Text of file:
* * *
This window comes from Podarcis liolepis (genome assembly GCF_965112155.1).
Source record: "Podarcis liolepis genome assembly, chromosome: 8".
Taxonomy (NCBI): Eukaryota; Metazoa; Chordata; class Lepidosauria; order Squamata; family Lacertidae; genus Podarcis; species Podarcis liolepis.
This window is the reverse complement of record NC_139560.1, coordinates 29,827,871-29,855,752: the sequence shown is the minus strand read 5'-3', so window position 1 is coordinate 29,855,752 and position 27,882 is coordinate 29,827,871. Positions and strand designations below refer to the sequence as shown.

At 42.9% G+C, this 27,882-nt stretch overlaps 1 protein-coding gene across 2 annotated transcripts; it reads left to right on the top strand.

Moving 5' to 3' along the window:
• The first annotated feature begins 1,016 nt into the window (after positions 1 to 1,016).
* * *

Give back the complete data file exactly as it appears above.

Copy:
This window comes from Podarcis liolepis (genome assembly GCF_965112155.1).
Source record: "Podarcis liolepis genome assembly, chromosome: 8".
Taxonomy (NCBI): Eukaryota; Metazoa; Chordata; class Lepidosauria; order Squamata; family Lacertidae; genus Podarcis; species Podarcis liolepis.
This window is the reverse complement of record NC_139560.1, coordinates 29,827,871-29,855,752: the sequence shown is the minus strand read 5'-3', so window position 1 is coordinate 29,855,752 and position 27,882 is coordinate 29,827,871. Positions and strand designations below refer to the sequence as shown.

At 42.9% G+C, this 27,882-nt stretch overlaps 1 protein-coding gene across 2 annotated transcripts; it reads left to right on the top strand.

Moving 5' to 3' along the window:
• The first annotated feature begins 1,016 nt into the window (after positions 1 to 1,016).